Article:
My response? This is no vendetta. I do like this movie. I just don’t love it. My issues with the box office figures are historical. The Lost World‘s $90 million opening weekend is nothing compared to Titanic’s record four consecutive weeks over $20 million, headed (at its current rate) to at least six consecutive weeks, despite many less showings each weekend than any comparable box office smash. In each of its four weekends, the film has added a new quirk to box office history. First, it went up in its second week. In week three, it made at least $8 million every weekday. This week, it experienced no Friday drop-off, despite having half the day’s shows during business hours in a non-holiday week. Next week, who knows? I can’t imagine any more surprises. So, this should be the end of my Titanic rant as you know it. Thanks for the letters and keep them coming, for better or for worse.

Quote Unquotesee all »

It shows how out of it I was in trying to be in it, acknowledging that I was out of it to myself, and then thinking, “Okay, how do I stop being out of it? Well, I get some legitimate illogical narrative ideas” — some novel, you know?

So I decided on three writers that I might be able to option their material and get some producer, or myself as producer, and then get some writer to do a screenplay on it, and maybe make a movie.

And so the three projects were “Do Androids Dream of Electric Sheep,” “Naked Lunch” and a collection of Bukowski. Which, in 1975, forget it — I mean, that was nuts. Hollywood would not touch any of that, but I was looking for something commercial, and I thought that all of these things were coming.

There would be no Blade Runner if there was no Ray Bradbury. I couldn’t find Philip K. Dick. His agent didn’t even know where he was. And so I gave up.

I was walking down the street and I ran into Bradbury — he directed a play that I was going to do as an actor, so we know each other, but he yelled “hi” — and I’d forgot who he was.

So at my girlfriend Barbara Hershey’s urging — I was with her at that moment — she said, “Talk to him! That guy really wants to talk to you,” and I said “No, fuck him,” and keep walking.

But then I did, and then I realized who it was, and I thought, “Wait, he’s in that realm, maybe he knows Philip K. Dick.” I said, “You know a guy named—” “Yeah, sure — you want his phone number?”

My friend paid my rent for a year while I wrote, because it turned out we couldn’t get a writer. My friends kept on me about, well, if you can’t get a writer, then you write.”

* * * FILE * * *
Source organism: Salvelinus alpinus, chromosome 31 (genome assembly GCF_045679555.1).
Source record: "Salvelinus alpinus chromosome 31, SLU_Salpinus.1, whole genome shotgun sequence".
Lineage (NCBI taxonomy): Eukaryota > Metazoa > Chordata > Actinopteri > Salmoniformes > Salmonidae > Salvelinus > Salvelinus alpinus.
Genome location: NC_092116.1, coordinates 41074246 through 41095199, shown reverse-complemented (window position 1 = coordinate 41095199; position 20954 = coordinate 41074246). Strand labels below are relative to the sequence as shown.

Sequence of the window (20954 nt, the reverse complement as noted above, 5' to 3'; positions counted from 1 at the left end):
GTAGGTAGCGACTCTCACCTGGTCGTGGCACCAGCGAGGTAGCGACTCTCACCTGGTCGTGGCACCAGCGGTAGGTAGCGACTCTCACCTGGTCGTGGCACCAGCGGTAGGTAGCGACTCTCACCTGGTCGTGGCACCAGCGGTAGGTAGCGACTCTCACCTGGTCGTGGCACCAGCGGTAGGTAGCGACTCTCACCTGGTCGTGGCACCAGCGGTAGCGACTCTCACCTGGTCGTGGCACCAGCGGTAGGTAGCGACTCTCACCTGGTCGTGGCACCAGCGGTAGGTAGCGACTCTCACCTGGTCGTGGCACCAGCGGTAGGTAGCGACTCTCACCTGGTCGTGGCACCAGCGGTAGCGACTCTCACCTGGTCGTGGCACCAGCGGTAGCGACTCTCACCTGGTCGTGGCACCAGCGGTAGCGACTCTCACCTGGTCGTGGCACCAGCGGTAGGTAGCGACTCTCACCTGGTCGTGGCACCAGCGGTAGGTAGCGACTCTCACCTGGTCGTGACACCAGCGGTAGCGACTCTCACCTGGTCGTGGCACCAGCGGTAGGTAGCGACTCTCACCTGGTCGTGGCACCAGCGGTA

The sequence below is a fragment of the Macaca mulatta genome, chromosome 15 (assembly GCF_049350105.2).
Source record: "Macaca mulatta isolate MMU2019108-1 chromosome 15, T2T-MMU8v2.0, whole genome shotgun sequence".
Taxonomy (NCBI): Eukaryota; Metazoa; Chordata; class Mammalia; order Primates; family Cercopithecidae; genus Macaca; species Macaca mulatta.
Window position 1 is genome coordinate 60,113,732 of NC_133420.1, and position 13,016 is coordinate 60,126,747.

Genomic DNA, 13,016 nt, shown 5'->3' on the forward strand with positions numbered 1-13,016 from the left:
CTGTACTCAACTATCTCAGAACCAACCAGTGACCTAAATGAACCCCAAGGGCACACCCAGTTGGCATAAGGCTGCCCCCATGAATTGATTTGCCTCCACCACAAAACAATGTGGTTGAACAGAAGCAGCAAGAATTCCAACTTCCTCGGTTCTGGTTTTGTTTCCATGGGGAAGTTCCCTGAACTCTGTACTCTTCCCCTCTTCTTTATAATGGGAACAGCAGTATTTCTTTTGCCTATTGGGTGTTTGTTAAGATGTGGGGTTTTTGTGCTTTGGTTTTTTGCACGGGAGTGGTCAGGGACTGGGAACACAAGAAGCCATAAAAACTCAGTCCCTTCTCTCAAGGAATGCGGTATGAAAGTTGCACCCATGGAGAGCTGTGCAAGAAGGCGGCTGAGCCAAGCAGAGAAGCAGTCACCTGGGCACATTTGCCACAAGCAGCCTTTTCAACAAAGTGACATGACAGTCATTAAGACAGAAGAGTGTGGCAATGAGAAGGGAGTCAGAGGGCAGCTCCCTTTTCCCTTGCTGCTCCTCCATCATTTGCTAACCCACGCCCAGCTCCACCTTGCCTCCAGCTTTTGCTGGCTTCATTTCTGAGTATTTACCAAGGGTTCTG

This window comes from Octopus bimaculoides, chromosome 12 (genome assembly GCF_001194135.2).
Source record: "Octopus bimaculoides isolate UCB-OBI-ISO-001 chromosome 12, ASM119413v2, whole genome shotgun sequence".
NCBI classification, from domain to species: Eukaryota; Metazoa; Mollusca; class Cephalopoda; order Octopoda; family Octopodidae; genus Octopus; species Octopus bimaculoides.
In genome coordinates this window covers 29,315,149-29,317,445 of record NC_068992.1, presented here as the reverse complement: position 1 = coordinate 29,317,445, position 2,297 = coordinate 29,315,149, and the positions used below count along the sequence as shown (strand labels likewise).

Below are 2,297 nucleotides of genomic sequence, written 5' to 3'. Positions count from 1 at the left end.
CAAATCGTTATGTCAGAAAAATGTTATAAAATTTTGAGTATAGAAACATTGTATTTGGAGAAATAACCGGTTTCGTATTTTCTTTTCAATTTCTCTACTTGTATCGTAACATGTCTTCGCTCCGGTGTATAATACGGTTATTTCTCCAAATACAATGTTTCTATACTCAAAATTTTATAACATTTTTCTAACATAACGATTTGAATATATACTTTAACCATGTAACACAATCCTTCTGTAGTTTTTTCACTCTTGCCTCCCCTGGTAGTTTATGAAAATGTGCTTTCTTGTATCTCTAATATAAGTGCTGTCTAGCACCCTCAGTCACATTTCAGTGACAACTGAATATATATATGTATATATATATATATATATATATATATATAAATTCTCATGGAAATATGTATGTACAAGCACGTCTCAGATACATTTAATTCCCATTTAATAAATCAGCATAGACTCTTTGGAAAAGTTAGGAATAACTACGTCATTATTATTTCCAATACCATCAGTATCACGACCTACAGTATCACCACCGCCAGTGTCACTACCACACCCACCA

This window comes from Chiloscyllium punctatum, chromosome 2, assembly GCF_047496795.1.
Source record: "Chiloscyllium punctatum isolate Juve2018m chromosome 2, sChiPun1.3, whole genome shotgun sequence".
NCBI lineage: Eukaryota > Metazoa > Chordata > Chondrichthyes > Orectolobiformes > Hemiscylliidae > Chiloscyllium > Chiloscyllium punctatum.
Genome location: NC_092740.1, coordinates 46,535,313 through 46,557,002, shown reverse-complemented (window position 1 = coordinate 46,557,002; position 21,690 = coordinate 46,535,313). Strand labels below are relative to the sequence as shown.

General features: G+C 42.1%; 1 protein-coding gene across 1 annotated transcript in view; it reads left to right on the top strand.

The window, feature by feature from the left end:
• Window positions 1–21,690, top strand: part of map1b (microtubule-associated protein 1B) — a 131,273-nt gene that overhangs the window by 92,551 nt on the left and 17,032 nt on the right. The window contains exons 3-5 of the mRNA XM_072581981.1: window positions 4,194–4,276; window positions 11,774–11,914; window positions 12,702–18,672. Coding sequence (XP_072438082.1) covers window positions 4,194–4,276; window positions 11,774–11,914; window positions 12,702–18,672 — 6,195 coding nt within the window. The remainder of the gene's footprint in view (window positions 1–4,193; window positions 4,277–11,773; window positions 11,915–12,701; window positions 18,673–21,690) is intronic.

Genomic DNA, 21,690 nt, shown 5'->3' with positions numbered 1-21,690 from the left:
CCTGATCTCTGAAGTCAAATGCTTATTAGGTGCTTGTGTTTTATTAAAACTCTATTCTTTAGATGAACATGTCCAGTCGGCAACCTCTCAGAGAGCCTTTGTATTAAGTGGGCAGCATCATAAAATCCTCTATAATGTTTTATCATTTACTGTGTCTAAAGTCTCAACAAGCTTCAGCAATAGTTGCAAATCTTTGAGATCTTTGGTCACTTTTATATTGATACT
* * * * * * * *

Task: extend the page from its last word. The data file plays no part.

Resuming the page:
~ Hampton Fancher

“That was the most disappointing thing to me in how this thing was played. Is that I’m on the phone with you now, after all that’s been said, and the fundamental distinction between what James is dealing with in these other cases is not actually brought to the fore. The fundamental difference is that James Franco didn’t seek to use his position to have sex with anyone. There’s not a case of that. He wasn’t using his position or status to try to solicit a sexual favor from anyone. If he had — if that were what the accusation involved — the show would not have gone on. We would have folded up shop and we would have not completed the show. Because then it would have been the same as Harvey Weinstein, or Les Moonves, or any of these cases that are fundamental to this new paradigm. Did you not notice that? Why did you not notice that? Is that not something notable to say, journalistically? Because nobody could find the voice to say it. I’m not just being rhetorical. Why is it that you and the other critics, none of you could find the voice to say, “You know, it’s not this, it’s that”? Because — let me go on and speak further to this. If you go back to the L.A. Times piece, that’s what it lacked. That’s what they were not able to deliver. The one example in the five that involved an issue of a sexual act was between James and a woman he was dating, who he was not working with. There was no professional dynamic in any capacity.

~ David Simon